One of the key applications of LOFAR is wide-field imaging. In this paper we introduce a new radio survey performed with LOFAR, the Multifrequency Snapshot Sky Survey (MSSS), that has been driven forward as a commissioning project for the telescope. The MSSS project serves as a testbed for operations – particularly large-scale imaging projects – and enables straightforward processing of later observations.

The motivations for performing MSSS and the design of the survey are described in detail in Sect. 2. The calibration and imaging strategies are presented Sect. 3, and the resulting standard data products are described in Sect. 4. We illustrate the performance of the survey through a detailed analysis of the “MSSS Verification Field” (MVF) in Sect. 5. Several avenues for scientific exploitation of MSSS are outlined in Sect. 6, and we conclude the paper in Sect. 7.

2. Context and survey design

Imaging applications with the LOFAR telescope will require automated processing. The calibration step in particular needs to be largely unattended, with a major implication that a priori sky models are required at arbitrary locations on the sky. A number of northern sky radio surveys are available in the literature, but do not cover the proper frequency range at the resolution needed to reliably initiate the calibration routines. Moreover, a coherent commissioning project was required to focus development activities and produce a generic automated processing pipeline, while simultaneously exercising the end-to-end telescope operations. These goals led to the initiation of the Multifrequency Snapshot Sky Survey (MSSS2).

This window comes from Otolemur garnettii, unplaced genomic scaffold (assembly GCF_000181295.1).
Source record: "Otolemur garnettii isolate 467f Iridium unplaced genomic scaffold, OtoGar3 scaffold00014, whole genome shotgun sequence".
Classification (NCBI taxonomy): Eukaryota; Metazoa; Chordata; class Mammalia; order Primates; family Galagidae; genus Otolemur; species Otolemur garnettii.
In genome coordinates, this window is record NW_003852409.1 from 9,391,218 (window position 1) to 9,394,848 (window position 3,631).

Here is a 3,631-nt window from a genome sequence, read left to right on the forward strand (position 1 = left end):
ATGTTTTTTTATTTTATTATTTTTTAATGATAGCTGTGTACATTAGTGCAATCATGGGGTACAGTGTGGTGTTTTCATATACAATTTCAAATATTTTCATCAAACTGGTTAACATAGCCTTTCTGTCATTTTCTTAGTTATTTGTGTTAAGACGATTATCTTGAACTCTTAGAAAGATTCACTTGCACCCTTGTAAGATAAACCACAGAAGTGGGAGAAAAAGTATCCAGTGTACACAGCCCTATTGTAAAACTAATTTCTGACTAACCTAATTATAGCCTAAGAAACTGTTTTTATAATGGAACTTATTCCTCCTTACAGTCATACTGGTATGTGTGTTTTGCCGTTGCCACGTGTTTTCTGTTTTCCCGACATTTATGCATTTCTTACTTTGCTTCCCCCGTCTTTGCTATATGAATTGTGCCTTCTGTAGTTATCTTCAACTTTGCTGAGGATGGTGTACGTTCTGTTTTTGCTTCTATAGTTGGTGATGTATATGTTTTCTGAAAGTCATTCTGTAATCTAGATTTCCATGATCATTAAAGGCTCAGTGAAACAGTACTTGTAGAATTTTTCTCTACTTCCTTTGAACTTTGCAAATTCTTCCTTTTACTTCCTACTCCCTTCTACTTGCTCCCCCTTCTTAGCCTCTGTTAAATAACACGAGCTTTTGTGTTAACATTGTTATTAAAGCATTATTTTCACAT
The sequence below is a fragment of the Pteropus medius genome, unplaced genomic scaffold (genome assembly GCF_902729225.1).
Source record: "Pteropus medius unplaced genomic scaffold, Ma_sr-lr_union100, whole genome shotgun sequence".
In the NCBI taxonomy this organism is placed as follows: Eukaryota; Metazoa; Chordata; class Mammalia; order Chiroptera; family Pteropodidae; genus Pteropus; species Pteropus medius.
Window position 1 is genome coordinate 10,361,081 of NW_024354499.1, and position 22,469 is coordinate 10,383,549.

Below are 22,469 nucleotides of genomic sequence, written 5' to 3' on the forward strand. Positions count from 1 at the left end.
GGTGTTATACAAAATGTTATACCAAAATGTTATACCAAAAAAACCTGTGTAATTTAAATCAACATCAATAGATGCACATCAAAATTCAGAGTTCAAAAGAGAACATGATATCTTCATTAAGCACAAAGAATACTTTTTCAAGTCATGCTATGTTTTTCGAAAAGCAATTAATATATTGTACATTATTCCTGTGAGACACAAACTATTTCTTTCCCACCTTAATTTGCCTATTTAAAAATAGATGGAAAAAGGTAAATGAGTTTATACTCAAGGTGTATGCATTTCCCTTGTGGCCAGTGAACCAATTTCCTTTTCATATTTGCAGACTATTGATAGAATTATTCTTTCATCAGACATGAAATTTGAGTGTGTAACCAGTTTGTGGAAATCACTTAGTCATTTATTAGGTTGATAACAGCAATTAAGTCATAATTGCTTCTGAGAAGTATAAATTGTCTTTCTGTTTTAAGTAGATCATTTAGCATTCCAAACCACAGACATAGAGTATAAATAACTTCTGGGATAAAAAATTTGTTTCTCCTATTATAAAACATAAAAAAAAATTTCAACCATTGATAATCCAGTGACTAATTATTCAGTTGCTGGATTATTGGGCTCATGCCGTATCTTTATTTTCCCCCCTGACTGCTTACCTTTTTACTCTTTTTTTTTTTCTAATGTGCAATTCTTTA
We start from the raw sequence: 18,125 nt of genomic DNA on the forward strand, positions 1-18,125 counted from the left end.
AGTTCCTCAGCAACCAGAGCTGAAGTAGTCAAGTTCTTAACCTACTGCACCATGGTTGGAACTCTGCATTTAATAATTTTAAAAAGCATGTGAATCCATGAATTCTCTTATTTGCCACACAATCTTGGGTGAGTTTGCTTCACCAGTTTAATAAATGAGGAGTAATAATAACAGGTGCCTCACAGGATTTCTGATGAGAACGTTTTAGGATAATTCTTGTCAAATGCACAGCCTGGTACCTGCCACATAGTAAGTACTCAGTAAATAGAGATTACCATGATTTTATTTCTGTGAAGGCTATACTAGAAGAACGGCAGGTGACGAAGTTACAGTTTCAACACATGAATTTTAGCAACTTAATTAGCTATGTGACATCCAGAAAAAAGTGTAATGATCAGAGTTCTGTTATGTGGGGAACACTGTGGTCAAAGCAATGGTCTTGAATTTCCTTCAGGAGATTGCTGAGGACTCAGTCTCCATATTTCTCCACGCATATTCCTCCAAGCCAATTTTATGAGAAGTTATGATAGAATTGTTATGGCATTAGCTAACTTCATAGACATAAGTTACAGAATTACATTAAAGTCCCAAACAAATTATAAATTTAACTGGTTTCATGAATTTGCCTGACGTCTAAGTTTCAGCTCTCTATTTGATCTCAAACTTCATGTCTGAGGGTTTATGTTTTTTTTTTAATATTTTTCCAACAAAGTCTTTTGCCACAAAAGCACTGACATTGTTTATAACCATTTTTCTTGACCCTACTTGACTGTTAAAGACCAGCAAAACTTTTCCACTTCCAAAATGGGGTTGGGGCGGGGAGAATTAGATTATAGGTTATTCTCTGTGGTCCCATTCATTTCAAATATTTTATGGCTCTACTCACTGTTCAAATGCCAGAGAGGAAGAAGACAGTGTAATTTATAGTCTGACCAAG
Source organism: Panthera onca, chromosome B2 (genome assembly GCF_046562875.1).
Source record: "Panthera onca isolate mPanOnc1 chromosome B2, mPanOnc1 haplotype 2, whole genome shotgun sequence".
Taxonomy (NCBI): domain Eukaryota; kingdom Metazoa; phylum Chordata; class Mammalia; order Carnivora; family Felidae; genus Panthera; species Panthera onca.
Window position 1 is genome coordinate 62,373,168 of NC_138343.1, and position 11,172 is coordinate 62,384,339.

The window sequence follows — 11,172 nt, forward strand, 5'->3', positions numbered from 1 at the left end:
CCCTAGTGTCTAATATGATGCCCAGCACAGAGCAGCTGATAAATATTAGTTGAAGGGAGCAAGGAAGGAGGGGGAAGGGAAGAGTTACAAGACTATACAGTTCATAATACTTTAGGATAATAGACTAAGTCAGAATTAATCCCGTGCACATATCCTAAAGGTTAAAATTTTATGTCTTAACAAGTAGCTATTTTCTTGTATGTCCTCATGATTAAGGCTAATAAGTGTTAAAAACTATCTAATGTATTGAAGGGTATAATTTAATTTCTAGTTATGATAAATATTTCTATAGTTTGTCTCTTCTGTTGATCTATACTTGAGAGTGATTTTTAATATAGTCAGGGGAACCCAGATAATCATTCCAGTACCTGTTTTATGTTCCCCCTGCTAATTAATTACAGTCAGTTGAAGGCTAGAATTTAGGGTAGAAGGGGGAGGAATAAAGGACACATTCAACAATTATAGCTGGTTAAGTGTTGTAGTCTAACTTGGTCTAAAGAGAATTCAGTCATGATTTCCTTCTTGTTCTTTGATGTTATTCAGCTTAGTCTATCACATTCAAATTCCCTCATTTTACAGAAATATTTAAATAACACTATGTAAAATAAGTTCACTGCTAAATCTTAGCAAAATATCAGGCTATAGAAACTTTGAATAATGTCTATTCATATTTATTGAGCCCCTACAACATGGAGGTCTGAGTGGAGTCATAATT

In the original MSSS plans (early 2008), it was anticipated that the survey would be performed using 13 core stations (CS), 7 remote stations (RS), and 3 international stations (IS). Ultimately, the array construction proceeded rapidly, and MSSS has been performed with the full complement of stations (except in HBA; see Sect. 2.2). This leads to a significantly different array than originally envisioned, both in terms of sensitivity and uv coverage. A complete overview of the LOFAR system is provided by van Haarlem et al. (2013). The telescope layout, as well as processing software limitations (now substantially reduced), led to plans for a low-resolution survey initially, with aspirations for a higher resolution survey in future. This paper represents the initial low-resolution effort, and we present prospects for our plans for higher resolution data products in Sect. 6.1.

The MSSS survey effort needs to provide images and catalogs with sufficient angular resolution to reliably initiate the self-calibration cycle in the imaging pipeline. At the same time, the frequency coverage needs to be sufficient to ensure that spectral variations within the model are accounted for. These requirements were balanced with the need for a relatively rapid survey, taking on the order of weeks of telescope time to perform.